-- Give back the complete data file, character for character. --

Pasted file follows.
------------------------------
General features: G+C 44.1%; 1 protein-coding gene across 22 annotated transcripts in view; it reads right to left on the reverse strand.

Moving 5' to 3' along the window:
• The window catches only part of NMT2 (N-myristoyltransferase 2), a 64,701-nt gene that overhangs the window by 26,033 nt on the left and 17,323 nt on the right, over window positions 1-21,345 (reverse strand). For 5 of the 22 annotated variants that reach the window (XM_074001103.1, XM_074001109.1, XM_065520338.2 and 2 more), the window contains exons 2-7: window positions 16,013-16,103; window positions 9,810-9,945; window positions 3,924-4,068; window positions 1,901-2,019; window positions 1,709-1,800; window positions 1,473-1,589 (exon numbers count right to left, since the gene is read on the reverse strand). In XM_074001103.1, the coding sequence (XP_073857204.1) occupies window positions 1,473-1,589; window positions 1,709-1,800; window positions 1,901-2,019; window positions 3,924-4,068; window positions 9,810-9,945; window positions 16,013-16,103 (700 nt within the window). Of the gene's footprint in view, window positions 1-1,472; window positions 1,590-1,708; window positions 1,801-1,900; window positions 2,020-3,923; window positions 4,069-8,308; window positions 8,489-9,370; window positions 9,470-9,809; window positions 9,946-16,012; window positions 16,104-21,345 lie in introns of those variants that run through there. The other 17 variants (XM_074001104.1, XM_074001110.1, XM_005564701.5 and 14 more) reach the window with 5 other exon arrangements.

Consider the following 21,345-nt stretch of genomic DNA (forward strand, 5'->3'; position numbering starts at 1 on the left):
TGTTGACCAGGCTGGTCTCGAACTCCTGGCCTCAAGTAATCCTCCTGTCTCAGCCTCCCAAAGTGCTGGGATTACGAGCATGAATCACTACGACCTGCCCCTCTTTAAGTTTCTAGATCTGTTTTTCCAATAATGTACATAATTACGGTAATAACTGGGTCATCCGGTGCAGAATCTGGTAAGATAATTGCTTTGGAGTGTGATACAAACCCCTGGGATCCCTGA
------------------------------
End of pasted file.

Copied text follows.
General features: G+C 44.1%; 1 protein-coding gene across 22 annotated transcripts in view; it reads right to left on the reverse strand.

Moving 5' to 3' along the window:
• The window catches only part of NMT2 (N-myristoyltransferase 2), a 64,701-nt gene that overhangs the window by 26,033 nt on the left and 17,323 nt on the right, over window positions 1-21,345 (reverse strand). For 5 of the 22 annotated variants that reach the window (XM_074001103.1, XM_074001109.1, XM_065520338.2 and 2 more), the window contains exons 2-7: window positions 16,013-16,103; window positions 9,810-9,945; window positions 3,924-4,068; window positions 1,901-2,019; window positions 1,709-1,800; window positions 1,473-1,589 (exon numbers count right to left, since the gene is read on the reverse strand). In XM_074001103.1, the coding sequence (XP_073857204.1) occupies window positions 1,473-1,589; window positions 1,709-1,800; window positions 1,901-2,019; window positions 3,924-4,068; window positions 9,810-9,945; window positions 16,013-16,103 (700 nt within the window). Of the gene's footprint in view, window positions 1-1,472; window positions 1,590-1,708; window positions 1,801-1,900; window positions 2,020-3,923; window positions 4,069-8,308; window positions 8,489-9,370; window positions 9,470-9,809; window positions 9,946-16,012; window positions 16,104-21,345 lie in introns of those variants that run through there. The other 17 variants (XM_074001104.1, XM_074001110.1, XM_005564701.5 and 14 more) reach the window with 5 other exon arrangements.

Consider the following 21,345-nt stretch of genomic DNA (forward strand, 5'->3'; position numbering starts at 1 on the left):
TGTTGACCAGGCTGGTCTCGAACTCCTGGCCTCAAGTAATCCTCCTGTCTCAGCCTCCCAAAGTGCTGGGATTACGAGCATGAATCACTACGACCTGCCCCTCTTTAAGTTTCTAGATCTGTTTTTCCAATAATGTACATAATTACGGTAATAACTGGGTCATCCGGTGCAGAATCTGGTAAGATAATTGCTTTGGAGTGTGATACAAACCCCTGGGATCCCTGA